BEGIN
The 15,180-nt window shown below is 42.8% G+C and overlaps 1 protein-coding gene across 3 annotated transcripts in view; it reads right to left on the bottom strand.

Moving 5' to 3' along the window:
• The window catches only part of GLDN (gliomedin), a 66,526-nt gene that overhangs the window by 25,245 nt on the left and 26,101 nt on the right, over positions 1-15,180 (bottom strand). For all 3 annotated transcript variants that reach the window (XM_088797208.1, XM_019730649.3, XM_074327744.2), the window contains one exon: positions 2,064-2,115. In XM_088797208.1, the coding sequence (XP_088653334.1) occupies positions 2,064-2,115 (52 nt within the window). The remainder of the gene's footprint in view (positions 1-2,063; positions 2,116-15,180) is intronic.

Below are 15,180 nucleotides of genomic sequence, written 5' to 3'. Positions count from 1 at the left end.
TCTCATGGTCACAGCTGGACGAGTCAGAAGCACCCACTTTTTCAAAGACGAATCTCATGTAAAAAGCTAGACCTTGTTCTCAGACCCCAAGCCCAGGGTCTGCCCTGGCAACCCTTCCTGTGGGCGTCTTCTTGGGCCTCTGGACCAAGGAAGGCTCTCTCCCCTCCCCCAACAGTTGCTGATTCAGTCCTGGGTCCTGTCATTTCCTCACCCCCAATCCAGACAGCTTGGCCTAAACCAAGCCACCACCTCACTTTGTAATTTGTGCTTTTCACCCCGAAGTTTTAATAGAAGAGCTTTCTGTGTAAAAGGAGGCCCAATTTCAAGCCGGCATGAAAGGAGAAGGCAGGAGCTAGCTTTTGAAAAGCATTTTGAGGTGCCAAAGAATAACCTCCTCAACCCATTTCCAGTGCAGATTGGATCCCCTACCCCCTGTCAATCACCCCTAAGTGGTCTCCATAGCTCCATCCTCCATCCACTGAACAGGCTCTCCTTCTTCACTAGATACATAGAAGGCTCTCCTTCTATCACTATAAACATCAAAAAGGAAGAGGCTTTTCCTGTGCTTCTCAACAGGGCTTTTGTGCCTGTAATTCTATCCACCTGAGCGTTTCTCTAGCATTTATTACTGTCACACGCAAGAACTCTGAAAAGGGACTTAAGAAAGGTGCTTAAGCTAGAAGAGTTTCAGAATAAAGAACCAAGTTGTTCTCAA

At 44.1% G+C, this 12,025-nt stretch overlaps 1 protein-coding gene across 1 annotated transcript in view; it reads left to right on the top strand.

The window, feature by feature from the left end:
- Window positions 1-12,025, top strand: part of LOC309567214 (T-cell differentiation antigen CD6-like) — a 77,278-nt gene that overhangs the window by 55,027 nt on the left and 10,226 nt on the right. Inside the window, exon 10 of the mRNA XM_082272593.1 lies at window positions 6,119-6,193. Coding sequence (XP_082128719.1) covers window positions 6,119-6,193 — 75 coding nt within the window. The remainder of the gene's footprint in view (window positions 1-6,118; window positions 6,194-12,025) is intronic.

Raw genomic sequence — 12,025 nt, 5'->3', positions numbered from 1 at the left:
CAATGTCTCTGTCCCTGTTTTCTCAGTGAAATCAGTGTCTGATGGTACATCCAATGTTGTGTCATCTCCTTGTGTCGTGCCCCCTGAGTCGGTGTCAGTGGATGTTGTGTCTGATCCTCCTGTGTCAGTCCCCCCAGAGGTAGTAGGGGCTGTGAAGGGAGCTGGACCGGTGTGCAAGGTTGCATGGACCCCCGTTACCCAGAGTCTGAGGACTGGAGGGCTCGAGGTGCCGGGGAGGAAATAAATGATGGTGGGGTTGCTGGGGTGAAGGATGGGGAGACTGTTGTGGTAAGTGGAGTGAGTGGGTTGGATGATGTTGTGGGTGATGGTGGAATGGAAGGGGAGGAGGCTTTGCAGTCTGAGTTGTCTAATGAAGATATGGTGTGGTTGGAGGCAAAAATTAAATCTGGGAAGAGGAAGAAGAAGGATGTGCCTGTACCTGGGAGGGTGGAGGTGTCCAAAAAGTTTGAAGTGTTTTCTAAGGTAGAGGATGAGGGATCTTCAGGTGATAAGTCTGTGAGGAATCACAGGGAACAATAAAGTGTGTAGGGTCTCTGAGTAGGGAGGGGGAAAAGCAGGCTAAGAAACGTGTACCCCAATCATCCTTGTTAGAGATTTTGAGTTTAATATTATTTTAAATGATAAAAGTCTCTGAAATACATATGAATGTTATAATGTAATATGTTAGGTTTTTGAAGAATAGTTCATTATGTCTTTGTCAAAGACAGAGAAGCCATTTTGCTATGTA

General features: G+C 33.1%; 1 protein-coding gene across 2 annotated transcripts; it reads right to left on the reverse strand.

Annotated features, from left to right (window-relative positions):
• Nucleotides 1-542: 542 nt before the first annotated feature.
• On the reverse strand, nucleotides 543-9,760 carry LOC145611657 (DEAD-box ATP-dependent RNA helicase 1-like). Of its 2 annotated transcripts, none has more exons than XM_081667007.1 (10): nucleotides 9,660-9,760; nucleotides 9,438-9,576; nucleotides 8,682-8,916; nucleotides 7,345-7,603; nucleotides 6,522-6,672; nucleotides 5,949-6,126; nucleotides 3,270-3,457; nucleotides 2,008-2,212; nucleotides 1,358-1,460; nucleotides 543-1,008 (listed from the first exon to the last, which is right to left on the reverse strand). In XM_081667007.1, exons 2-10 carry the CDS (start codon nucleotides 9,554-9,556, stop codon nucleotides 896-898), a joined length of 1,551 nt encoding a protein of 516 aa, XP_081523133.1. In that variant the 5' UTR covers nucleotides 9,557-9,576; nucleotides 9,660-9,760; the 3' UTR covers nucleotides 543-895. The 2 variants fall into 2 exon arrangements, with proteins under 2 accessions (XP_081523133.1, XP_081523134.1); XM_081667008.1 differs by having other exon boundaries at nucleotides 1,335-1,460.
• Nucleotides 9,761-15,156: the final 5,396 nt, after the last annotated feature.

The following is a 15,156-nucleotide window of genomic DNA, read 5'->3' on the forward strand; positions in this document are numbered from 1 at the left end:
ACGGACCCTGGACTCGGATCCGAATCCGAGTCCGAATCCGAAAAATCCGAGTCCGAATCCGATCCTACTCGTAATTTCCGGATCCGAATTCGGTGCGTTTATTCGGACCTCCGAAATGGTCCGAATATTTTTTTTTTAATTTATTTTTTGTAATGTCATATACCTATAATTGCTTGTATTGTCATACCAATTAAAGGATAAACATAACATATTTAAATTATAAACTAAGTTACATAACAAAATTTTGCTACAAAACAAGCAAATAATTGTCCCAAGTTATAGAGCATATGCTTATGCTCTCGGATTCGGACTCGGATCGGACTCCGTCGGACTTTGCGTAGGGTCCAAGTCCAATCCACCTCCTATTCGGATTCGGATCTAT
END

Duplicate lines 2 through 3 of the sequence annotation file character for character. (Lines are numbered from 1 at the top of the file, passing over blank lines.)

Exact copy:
Moving 5' to 3' along the window:
• The window catches only part of GLDN (gliomedin), a 66,526-nt gene that overhangs the window by 25,245 nt on the left and 26,101 nt on the right, over positions 1-15,180 (bottom strand). For all 3 annotated transcript variants that reach the window (XM_088797208.1, XM_019730649.3, XM_074327744.2), the window contains one exon: positions 2,064-2,115. In XM_088797208.1, the coding sequence (XP_088653334.1) occupies positions 2,064-2,115 (52 nt within the window). The remainder of the gene's footprint in view (positions 1-2,063; positions 2,116-15,180) is intronic.